VANCOUVER – Corporate charitable giving driven by ESG could produce more harm than good when it comes to overall charitable donations, warns a new essay released today by the Fraser Institute, an independent, non-partisan Canadian public policy think-tank.
“While charitable giving helps organizations that receive donations and improves the image of corporations, there’s a downside to corporate philanthropy,” said Dr. Marvin Olasky, a Discovery Institute and Acton Institute fellow, and author of Corporate Philanthropy: Stay in Your Lane, the latest installment from the Fraser Institute’s essay series on the ESG movement.
Environmental, social and governance (ESG) is a growing movement designed to pressure businesses and investors to pursue larger social goals including philanthropy. ESG advocates argue that greater corporate philanthropy will increase public awareness of non-profit organizations and encourage donations of money and time.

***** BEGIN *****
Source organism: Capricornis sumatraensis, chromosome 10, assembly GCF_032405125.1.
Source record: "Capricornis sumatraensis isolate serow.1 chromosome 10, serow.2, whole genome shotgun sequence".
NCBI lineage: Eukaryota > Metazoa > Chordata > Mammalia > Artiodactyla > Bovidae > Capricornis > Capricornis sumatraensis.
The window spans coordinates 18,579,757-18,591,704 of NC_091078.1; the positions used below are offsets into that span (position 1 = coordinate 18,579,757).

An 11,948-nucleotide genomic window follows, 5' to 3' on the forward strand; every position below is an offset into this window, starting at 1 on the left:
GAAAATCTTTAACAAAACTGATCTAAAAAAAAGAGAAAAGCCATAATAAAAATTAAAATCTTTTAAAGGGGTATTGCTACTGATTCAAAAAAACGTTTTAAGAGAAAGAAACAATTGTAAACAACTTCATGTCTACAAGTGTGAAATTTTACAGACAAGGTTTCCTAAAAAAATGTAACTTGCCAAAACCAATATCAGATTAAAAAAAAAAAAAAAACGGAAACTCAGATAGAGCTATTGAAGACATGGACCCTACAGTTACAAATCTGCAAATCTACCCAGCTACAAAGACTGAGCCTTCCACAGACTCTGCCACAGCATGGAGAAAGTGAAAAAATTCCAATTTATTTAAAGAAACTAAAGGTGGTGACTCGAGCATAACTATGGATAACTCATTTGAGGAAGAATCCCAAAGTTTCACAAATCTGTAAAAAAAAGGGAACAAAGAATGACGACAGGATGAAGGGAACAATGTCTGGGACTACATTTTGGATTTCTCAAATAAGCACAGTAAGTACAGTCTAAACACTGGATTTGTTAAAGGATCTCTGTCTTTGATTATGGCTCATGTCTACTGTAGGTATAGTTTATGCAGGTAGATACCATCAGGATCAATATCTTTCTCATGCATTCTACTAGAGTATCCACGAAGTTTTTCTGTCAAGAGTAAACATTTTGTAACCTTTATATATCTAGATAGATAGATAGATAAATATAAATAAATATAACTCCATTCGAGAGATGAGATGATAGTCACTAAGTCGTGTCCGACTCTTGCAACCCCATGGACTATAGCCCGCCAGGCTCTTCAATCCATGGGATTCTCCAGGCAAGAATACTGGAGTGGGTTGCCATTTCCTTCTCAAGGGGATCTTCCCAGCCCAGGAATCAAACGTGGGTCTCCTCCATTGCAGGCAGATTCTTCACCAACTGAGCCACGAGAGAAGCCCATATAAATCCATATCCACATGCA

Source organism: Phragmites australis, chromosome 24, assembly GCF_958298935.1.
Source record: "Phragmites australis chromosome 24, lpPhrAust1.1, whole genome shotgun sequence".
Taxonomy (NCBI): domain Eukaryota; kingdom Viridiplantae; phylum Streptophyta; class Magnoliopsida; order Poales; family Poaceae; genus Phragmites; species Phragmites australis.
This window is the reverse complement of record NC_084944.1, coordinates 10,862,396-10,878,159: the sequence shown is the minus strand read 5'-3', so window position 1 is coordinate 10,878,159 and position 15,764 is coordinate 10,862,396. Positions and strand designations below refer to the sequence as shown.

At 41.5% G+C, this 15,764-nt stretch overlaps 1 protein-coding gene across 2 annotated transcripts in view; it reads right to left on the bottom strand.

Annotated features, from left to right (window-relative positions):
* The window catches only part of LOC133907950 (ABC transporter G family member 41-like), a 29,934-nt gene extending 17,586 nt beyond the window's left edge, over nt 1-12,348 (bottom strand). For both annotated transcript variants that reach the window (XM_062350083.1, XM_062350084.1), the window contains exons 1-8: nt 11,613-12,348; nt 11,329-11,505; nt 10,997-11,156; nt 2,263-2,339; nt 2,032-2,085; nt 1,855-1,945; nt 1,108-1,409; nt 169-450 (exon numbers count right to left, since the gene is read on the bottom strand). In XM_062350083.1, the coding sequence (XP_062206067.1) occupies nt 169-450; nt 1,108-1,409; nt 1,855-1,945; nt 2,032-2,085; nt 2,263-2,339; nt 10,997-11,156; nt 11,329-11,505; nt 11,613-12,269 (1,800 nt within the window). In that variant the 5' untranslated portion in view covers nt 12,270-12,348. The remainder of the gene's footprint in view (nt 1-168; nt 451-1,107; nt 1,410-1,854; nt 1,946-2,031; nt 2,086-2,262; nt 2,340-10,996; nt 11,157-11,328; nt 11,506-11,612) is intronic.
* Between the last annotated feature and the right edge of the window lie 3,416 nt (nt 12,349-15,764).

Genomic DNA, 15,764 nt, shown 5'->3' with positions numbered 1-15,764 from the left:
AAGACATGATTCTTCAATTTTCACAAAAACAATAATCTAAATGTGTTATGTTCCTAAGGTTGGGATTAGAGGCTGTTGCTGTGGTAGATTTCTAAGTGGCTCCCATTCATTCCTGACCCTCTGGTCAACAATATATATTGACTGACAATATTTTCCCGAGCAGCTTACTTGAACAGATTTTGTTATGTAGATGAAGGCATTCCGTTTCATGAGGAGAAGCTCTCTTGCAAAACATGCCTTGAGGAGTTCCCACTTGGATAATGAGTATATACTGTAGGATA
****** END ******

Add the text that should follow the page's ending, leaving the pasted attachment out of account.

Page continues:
However, research suggests the opposite—that people chose to give less money to non-profits with corporate sponsors. Basically, corporate donations may replace, rather than add to, donations by individuals because people often chose to support other non-profit organizations not supported by corporations. So, the overall effect of corporate giving could actually be a net loss for non-profits.
While it’s too early to know whether or not increased corporate philanthropy, spurred by ESG, has reduced the charitable giving of individuals, some trends are worth tracking.
For example, in 2020 the United States, always in the top 10 for charitable giving, fell to 24th of 114 countries surveyed. Canada, also usually in the top 10, fell to 25th. And in 2019, the latest year of available data, only 19 per cent of Canadian tax-filers claimed charitable donations—down from 25.5 per cent in 2000.
“The increased emphasis of ESG in the corporate world may have unintended consequences in terms of decreasing the overall amount of charitable giving,” Olasky said.
The Fraser Institute is an independent Canadian public policy research and educational organization with offices in Vancouver, Calgary, Toronto, and Montreal and ties to a global network of think-tanks in 87 countries. Its mission is to improve the quality of life for Canadians, their families and future generations by studying, measuring and broadly communicating the effects of government policies, entrepreneurship and choice on their well-being. To protect the Institute’s independence, it does not accept grants from governments or contracts for research. Visit www.fraserinstitute.org